“It’s important that white children, too, get a chance to see children that don’t look like them doing the same things they do: having a family, having people around them that love and care about them, and just doing everyday things,” Barnes explained.

It’s frustrating, he said, that anyone would be opposed to such an effort.

“But if you’re Black in this country and you’re an artist, it automatically makes you an activist,” he said. “Because I think ‘you really don’t want me to come speak to your kids? What have I done other than spread love?'”

The cancellations have been a financial hit for Barnes, he said, but the money is the least of his worries. (Hoover City Schools said in a statement it plans to reimburse “travel costs and a portion of his engagement fee.”)

“I think this is based in a lot of ignorance,” Barnes said of the cancellations.

The Alabama cancellations come amid a nationwide wave of book bans and legislative interest in limiting access to certain literature, particularly in elementary school libraries. One of the first bills pre-filed in the Alabama Legislature this year, for example, bans the discussion of “divisive concepts” in Alabama schools.

“We need this so that we can foster a great place for our children to go to school and get their education and that they’re not being taught the things that we feel very uncomfortable for them to hear,” the legislation’s sponsor, Rep. Debbie Wood, has said.

Literature isn’t always about feeling comfortable, Barnes said, but it’s outrageous to think that the aim of some children’s authors is to make white children feel bad.

“That’s not why we disseminate real history,” he said. “We talk about Fannie Lou Hammer, about Malcolm X, about Black Wall Street, because these are people that really existed and events that really happened.”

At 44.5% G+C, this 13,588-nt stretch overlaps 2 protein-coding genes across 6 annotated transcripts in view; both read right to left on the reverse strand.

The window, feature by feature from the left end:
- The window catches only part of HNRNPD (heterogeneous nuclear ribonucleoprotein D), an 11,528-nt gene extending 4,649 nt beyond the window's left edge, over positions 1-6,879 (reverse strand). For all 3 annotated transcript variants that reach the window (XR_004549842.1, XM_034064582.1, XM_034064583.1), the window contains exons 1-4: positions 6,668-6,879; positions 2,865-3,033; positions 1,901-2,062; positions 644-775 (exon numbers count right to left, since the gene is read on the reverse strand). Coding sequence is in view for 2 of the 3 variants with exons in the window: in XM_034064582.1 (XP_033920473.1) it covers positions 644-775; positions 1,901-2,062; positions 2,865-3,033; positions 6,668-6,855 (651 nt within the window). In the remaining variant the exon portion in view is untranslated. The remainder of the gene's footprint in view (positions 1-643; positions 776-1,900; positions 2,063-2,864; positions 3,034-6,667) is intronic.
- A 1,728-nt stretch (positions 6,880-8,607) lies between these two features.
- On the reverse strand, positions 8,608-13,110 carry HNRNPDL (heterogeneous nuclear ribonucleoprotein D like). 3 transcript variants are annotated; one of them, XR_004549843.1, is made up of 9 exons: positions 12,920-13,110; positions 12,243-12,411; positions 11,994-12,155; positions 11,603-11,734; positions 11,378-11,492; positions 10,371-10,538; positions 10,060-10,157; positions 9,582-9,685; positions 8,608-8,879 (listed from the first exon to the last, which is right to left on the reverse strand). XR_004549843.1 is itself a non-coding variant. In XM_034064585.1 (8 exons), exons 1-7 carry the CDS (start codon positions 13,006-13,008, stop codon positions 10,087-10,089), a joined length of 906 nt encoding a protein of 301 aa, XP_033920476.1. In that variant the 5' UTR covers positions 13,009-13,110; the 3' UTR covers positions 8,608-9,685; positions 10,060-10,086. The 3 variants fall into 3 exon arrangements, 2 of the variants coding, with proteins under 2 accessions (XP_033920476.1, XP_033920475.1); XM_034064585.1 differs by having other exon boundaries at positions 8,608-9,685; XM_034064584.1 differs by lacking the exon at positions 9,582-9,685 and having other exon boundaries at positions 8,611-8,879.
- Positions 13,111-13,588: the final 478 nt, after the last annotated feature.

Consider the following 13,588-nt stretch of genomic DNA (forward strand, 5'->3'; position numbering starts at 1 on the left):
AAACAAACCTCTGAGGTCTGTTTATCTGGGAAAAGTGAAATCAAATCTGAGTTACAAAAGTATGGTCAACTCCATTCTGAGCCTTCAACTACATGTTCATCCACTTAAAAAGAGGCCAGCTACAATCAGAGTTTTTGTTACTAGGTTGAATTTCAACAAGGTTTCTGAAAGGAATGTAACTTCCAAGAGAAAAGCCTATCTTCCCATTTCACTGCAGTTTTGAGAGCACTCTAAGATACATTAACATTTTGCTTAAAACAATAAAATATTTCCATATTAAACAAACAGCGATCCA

He said he believes that when children learn the realities of American history, it may motivate them to work together — across racial lines — to make the country a better place for everyone. That’s what politicians are afraid of, Barnes said.

Continuing to teach a “whitewashed” version of history benefits no one, Barnes said.

“If you’re a white kid in Hoover and you’re taught stereotypical views of those that don’t look like you, how does that make us a better country?” He asked.

Barnes said the whole turn of events has been very disheartening, but that he’s heard from multiple Alabama parents who are upset about the cancellations.

“I’m glad to hear from those parents,” he said. “It gives you hope that maybe the world isn’t going completely crazy.”

Barnes still has one scheduled event in Alabama next month — pizza with the author at the Hoover Public Library — an event scheduled to take place February 7 at 5 p.m.

Barnes said he’d love for anyone interested to come out to the event. That includes, he said, whoever made the decision to cancel the school visits.

“I just want to sit face-to-face with the people who think it’s okay to keep their children away from history,” he said. “I’ve never had a visit canceled in the years I’ve been doing this. I just want to ask, person-to-person: What is the issue?”

UPDATE: In a statement sent after this article’s publication, a representative of Alabaster City Schools said that the system is “in communication” with Barnes’ team “about clarifying logistics and any miscommunication surrounding his original date.” The representative said the system still hopes to host Barnes if a mutual agreement is reached.